What’s in a Name?

Hold the presses! The artist once known as Sean Combs has delivered an earth shattering bolt of news! Combs, who has also been known variously as Puffy, Puff Daddy and P. Diddy, has announced that, henceforth, he is to be known as Diddy. "I felt like the ‘P’ was getting between me and my fans, and now we’re closer," he told Katie Couric.

The removal of a consonant may make no difference to Puff…er, I mean, Diddy…and his legions of non-fans, but his action recalls two other name changes and their results. One is AirTran, the low-fare carrier that, along with Southwest and JetBlue, is remaking the airline industry. You may not remember AirTran’s previous incarnation as ValuJet, and that’s the point. After a series of accidents, such as the May 1996 crash in the Florida Everglades that killed 110 and caused its temporary grounding, ValuJet reinvented itself in November 1997 as AirTran. The new airline then began a turnaround that stunned industry observers and passengers alike…helped, in large part, by management talent recruited from the ranks of defunct airlines such as Eastern.

Contrast that with Altria. You know what that is. Despite its efforts to diversify beyond tobacco, the company is still called Philip Morris. The 2002 name change fooled nobody. In fact, one could argue that Altria will always be known as a tobacco company whose CEO consistently denied any link between smoking and disease.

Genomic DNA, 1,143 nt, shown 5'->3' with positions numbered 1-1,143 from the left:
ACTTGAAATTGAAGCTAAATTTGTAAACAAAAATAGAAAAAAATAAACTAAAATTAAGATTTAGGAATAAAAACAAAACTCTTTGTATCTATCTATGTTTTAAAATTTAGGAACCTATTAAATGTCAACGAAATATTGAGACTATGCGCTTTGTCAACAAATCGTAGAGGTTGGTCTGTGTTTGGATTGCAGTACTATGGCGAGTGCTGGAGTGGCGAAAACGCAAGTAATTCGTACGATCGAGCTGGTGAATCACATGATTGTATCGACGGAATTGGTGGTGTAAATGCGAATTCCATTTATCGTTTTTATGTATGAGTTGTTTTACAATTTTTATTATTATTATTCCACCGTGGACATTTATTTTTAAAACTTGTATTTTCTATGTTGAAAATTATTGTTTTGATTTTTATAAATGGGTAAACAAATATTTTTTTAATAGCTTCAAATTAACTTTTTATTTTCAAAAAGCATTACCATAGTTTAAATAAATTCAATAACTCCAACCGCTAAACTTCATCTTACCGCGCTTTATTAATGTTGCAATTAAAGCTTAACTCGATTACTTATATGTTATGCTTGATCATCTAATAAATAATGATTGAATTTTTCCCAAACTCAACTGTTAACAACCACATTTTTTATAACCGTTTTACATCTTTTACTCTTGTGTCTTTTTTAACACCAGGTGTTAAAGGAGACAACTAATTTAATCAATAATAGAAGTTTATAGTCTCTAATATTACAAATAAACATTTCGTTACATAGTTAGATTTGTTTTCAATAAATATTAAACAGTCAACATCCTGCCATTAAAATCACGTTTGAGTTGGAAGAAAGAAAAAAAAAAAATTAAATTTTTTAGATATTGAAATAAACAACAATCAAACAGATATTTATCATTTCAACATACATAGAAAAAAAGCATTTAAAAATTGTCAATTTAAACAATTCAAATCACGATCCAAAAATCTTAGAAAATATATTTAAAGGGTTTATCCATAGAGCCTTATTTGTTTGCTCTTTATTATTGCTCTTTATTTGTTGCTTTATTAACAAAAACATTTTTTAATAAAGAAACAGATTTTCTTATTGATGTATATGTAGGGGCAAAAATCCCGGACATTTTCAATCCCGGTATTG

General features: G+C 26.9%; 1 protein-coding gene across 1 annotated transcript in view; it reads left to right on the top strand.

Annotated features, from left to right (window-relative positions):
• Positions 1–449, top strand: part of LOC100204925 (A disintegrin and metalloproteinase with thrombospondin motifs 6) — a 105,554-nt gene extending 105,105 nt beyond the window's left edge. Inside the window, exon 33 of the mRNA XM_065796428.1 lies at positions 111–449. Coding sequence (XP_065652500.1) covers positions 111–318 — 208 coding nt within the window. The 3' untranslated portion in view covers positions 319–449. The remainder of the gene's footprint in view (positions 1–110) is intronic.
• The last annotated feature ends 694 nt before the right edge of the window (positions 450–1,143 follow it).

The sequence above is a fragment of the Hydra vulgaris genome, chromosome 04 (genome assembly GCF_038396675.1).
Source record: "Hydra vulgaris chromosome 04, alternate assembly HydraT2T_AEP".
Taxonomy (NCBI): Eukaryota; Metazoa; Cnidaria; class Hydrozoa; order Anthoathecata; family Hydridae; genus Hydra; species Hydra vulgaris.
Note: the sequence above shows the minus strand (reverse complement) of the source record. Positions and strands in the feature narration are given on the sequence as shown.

So what’s in a name? Less than what meets the eye. With apologies to the old Zenith TV ads, the quality has to go in or the name means nothing.

3 thoughts on “What’s in a Name?

  1. Tarnished brands may be able to hide behind a name change (Worldcom to MCI is a great example), but unless companies are willing to correct the issues that gave them a bad name in the first place, any benefit from a name change will be short-lived.

  2. You are right, repman. Unfortunately, it appears that the majority of Americans either don’t pay attention to the happenings in the business world, or have very short memories. It allows companies to hide behind these name changes and succeed in a type of corporate witness protection program.

  3. How about WorldCom’s change back to MCI? A valiant attempt to put the Bernard Ebbers fiasco behind it, no doubt, but talk about lipstick on a pig.